Download the Quickstart Guide fror LDAP and do as follows to create the required directory structure:

  1. Replace the directory names MY-DOMAIN and example with the name my_company.

  2. In the LDAP server configuration file slapd.conf, set password against the name
    rootpw as my_password.

  3. Disable the schema checks on the LDAP server by adding the following line to the slapd.conf file: schemacheck off

  4. After configuring the LDAP Server with the directory structure, start the server as instructed in the Quickstart Guide.




Configuring the LoginModule with Pramati Server

  1. Place the jaastutorial.jar in the classpath of the server by suitably editing setup.bat.

  2. Run setup.bat from the command line.

  3. Start the Server and then start the Console.

  4. Select the Security node in the tree panel on the Console.

  5. In the View Panel, choose an appropriate server realm name, such as LDAP.

  6. In the View Panel, select the Definition tab and then the LoginConfig tab.

  7. Click on the first '+' button. Add the path to the LoginModule class as com.pramati.security.auth.login.LDAPLoginModule.

  8. Specify the LoginModule as Required. 9. Click on the second '+' button to add a name-value attribute for the LoginModule. The module requires multiple name-value pairs and these are listed as LDAP parameters in the section further down.


Configuring the User Manager

  1. Click on the User Manager tab.

  2. Set the fully qualified path of the User Manager class
    tocom.pramati.security.usermanager.LDAPUserManager

  3. Click on the '+' button to add the name-value pairs given in the table one by one. The User Manager needs the same name-value pairs that are in the LoginModule.


After configuring the LoginModule and the UserManager for the LDAP realm, click on Add button to register the LDAP realm with the application server. Ensure that the jaastutorial.jar package is present in the server classpath before starting the server.


Creating users and roles using the User Manager

The User Manager is accessible from the console to enable adding users and roles. If the configuration of the User Manager is correct, new users and their role mappings are added to the realm and can be viewed on the Console.


Setting the client classpath

The ClientLoginSample is a sample Java client that connects to the LDAP server through the Pramati Server. The client classpath is modified to point to sample classes and files, as well as the server classes required to run the Java client. The ClientLoginSample and helper classes are packaged in jaasclient.jar. This must be placed in the client classpath.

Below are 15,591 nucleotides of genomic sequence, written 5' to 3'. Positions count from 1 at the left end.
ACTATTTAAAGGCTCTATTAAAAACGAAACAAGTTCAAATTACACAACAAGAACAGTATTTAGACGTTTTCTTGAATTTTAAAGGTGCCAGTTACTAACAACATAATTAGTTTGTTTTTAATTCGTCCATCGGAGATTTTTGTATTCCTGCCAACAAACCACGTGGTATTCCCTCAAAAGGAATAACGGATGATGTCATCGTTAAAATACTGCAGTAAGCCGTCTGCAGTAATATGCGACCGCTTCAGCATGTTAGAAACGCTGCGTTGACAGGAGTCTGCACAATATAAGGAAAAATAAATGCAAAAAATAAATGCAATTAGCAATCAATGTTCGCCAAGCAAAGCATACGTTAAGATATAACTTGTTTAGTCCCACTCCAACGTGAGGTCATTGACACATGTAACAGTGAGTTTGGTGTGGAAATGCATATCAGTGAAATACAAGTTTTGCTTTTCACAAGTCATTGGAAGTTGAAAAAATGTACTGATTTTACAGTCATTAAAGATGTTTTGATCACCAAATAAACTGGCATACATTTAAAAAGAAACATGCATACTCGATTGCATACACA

The client requires the location of the Pramati Server and the realm to log in to. This information is stored in a file, login.cfg, which is packaged along with this tutorial. This file must be placed in the client classpath.

Edit the login.cfg file to point to the server location and realm name. For example,

com.pramati.realm="realm://127.0.0.1:9191/ldap"

The client also requires the following application server packages in its classpath:

 jaas.jar

jta-spec-01.jar

client.jar

Edit the file jaastutorial.bat to point to the installation directory of the Pramati Server. Run jaastutorial.bat from the command line to set the client classpath.


Running the sample

After setting the client classpath, run the ClientLoginSample program by executing:

java -Djava.security.auth.login.config=<path of login.cfg file>
                 com.pramati.security.Samples.ClientLoginSample <username> <password>

Supply the username and password that have been configured on the LDAP server. The sample program will return the Role to which the User has been mapped. It then logs out the user from the realm. An error message is displayed if the usernameor password submitted is invalid.


Summary

This tutorial demonstrated the simplicity with which JAAS provides standards-based pluggable security. It showed how a custom LoginModule is written and integrated with a typical standards-compliant J2EE application server.